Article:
A regional power generation facility in the USA was required to perform regular preventive maintenance on the switchgear within its facility. Unfortunately, regular downtime is not a practical option for this industry and the processes required hazardous live inspections that required significant manpower and resources. In addition, the pressure of the requirements of NFPA 70E was causing management to rethink the strategy since inspections of energised equipment were becoming more restrictive and costly.
After some research, it was decided that infrared windows should be considered as an alternative method of conducting safer, standards-compliant inspections and it was determined that a reduction in hazard liability and maintenance costs could be attained.
As stated in NFPA 70E: “Under normal operating conditions, enclosed energised equipment that has been properly installed and maintained is not likely to pose an arc flash hazard.” The use of IR windows for routine inspections would therefore:
* Maintain an enclosed state for the switchgear and keep energised components in a guarded condition, in NFPA terms. The hazard/risk category would be equal to that of reading a panel meter etc.
* Eliminate the need for a supporting cast of electricians to remove and reinstall panel covers.
* Allow critical personnel to perform other tasks which were often being outsourced.
* Provide the ability to perform more frequent inspections for critical applications to ensure more plant uptime.
A site inspection was performed by IRISS to ascertain the optimal number and position of windows to give thermographers the desired visibility of relevant targets. Previously, none of the primary switchgear or transformers had been included in the sites inspections due to the inherent safety hazards associated with their being safely inspected while energised. The review showed that some of the plant’s critical assets were never inspected during the annual survey. The primary goal of Phase I was to bring this equipment into the standard inspection routes.
Typical cost analysis of standard inspection
The client had been using a contract thermography company for some time and the survey crew consisted of two in-house electricians and one contract thermographer.
The hourly wrench time (time spent on productive labour) rate for the electrician was calculated at $62 (R650), and the contract thermographer’s rate was $150 (R1575) per hour. Typically, the equipment being considered for Phase I would require 19 days to survey during a standard inspection. The cost for such an inspection was calculated as (R650x2 + R1575) x 8 x 19 = R437 000.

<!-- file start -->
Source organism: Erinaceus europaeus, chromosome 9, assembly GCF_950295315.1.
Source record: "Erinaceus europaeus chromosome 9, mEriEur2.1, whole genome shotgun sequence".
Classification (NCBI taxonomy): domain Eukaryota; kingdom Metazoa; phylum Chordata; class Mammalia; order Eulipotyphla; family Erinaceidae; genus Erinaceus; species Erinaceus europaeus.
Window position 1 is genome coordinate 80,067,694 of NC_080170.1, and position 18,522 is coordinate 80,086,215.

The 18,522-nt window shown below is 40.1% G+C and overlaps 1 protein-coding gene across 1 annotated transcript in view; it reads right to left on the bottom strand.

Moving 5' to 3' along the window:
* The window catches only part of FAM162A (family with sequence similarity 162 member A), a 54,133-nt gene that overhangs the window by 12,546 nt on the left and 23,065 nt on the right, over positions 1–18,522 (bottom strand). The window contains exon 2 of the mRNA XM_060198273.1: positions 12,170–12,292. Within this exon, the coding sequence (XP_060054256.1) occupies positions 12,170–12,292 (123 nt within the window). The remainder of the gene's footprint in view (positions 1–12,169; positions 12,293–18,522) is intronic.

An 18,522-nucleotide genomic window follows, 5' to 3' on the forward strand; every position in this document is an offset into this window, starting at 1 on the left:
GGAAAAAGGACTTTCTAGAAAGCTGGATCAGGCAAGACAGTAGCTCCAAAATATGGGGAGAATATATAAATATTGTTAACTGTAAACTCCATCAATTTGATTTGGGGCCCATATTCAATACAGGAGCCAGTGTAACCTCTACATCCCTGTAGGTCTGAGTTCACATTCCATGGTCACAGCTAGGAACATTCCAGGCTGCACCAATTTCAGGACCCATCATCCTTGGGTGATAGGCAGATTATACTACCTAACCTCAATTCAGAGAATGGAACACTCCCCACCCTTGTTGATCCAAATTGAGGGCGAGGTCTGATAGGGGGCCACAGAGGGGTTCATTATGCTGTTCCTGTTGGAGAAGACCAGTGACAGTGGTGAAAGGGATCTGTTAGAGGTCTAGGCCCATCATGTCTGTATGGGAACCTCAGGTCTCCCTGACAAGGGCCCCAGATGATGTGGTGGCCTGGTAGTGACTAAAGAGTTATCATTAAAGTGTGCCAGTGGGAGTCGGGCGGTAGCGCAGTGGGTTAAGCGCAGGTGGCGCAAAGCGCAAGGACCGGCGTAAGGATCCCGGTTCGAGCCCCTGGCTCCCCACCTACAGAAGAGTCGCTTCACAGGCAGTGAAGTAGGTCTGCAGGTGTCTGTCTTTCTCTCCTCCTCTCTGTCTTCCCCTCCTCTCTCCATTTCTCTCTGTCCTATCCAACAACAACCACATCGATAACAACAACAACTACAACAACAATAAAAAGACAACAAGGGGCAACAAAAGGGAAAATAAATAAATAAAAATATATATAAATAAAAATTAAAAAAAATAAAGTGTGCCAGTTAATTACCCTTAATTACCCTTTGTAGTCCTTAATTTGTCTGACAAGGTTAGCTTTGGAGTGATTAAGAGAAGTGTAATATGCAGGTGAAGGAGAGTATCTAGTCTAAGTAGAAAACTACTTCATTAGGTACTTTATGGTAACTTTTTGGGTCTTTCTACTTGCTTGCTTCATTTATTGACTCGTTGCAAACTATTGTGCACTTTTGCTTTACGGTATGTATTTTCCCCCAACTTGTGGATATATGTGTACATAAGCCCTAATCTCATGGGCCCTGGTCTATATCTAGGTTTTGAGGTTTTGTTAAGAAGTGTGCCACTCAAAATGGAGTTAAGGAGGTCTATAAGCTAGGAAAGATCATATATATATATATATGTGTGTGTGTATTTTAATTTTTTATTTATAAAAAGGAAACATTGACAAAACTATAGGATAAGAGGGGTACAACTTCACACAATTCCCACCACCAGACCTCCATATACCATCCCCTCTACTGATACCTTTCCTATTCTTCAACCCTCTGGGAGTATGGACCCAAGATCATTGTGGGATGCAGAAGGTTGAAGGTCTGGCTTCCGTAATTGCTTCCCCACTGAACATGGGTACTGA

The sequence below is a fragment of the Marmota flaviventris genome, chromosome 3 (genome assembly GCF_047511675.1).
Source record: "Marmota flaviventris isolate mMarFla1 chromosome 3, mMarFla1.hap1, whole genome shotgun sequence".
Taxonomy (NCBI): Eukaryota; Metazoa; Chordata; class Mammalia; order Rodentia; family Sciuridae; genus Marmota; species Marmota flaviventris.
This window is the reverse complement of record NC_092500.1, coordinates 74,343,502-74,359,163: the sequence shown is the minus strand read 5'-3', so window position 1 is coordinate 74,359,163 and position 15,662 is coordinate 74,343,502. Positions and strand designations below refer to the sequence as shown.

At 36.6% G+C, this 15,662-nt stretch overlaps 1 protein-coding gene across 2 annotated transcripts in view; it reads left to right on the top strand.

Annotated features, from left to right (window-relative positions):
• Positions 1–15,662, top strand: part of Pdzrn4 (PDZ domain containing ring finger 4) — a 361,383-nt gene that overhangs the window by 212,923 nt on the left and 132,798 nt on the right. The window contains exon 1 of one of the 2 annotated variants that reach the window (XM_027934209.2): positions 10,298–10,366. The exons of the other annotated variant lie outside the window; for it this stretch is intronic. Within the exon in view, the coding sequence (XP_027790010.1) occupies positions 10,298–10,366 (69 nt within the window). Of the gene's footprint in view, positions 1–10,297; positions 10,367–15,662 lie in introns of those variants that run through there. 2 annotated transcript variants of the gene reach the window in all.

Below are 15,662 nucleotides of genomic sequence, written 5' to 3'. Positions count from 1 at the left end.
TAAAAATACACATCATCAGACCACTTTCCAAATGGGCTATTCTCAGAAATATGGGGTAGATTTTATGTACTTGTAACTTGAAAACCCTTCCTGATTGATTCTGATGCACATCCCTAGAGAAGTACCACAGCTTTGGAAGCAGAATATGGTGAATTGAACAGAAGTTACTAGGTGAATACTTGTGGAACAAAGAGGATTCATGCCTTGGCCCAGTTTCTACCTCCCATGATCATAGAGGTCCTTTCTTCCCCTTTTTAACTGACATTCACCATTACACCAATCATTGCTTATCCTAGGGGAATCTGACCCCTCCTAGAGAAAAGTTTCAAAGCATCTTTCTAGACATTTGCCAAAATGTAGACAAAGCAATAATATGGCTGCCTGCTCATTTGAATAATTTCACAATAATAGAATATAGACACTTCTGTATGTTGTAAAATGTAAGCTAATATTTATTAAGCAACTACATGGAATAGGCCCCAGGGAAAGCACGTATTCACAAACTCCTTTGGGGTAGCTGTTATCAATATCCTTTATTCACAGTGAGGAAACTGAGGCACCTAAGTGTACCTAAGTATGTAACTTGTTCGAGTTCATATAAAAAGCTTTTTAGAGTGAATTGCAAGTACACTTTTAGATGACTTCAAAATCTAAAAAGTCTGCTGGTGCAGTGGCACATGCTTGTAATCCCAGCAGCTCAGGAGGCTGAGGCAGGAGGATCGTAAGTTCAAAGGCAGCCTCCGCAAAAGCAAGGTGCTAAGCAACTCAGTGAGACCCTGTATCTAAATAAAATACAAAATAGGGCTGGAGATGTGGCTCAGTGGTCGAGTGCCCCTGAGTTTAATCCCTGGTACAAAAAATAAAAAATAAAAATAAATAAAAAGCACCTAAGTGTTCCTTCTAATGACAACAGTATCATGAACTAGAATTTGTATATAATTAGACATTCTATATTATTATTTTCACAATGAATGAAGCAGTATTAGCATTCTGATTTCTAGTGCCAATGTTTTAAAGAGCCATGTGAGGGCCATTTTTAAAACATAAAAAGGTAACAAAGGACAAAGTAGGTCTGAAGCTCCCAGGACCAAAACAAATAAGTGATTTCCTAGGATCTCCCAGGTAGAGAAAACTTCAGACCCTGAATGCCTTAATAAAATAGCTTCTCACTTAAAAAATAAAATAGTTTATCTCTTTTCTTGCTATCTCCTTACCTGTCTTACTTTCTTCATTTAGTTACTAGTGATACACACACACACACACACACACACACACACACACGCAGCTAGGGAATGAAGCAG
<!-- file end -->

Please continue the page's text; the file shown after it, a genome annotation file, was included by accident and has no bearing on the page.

After analysing the time studies, management was astonished to learn that over 90% of the total project time for the traditional open-panel surveys was non-productive due to suit-up, suit-down, thermographer wait-time (waiting for electricians to complete their work) and electrician wait-time (waiting for thermographers to complete their work).
In search for an alternative approach that was both safer and standards-compliant, the corporate reliability engineer investigated how infrared inspection windows (IR windows) might be utilised. It was determined that use of IR windows would:
* Provide nonintrusive access to electrical applications.
* Allow surveys to be conducted during periods of peak-load without elevating risk to either plant assets or processes.
* Eliminate the need for a supporting cast of electricians to remove and reinstall panel covers. These critical personnel would then be available to perform other tasks which were often being outsourced.
* Eliminate high-risk tasks during inspections.
* Improve inspection efficiency and allow increases in inspection frequency for mission critical applications.
The facility’s 95 applications with 147 inspection compartments required 203 infrared inspection windows, representing an investment of $48 841 (R513 000). The installation of the inspection panes was conducted during a shutdown, using two installation teams. The majority of the windows were installed while equipment was de-energised, in what NFPA terms an ‘electrically safe work condition’. However, some installations involved energised gear and needed to employ the traditional safety measures such as use of PPE, energised work permits, etc.
Cost analysis with windows
After the installation of the IR windows, there was no requirement to remove panels or wear increased levels of PPE. In addition, inspections were now performed on applications that had previously been considered impossible. Finally, the entire task became a one-man job, which increased efficiency and economy of motion.
Total man-hours to complete an inspection dropped to just 33. As a result, the cost of a survey dropped from R437 000 to just under R52 000. Because of the efficiencies achieved, the facility saves R385 000 per inspection.
After just two inspections the capital costs are recovered and every inspection after that saves R385 000.
The new inspection process using infrared windows brought significant ROI to the plant in just two inspection cycles, while reducing the risk of catastrophic failure among the plant’s critical power distribution systems. Other benefits to management include:
* Increased safety.
* Inspection of previously ‘impossible’ equipment.
* Increased the frequency of inspection – while saving money.
* Safeguard of profitability by eliminating high-risk behaviour.
In the future the facility is planning to purchase its own IR camera and training for the maintenance engineers, which will quickly pay dividends and allow the plant to improve the maintenance programme while operating in full compliance with the requirements of NFPA and OSHA.
IR windows provide a cost-effective and safer alternative to traditional open-panel inspections.
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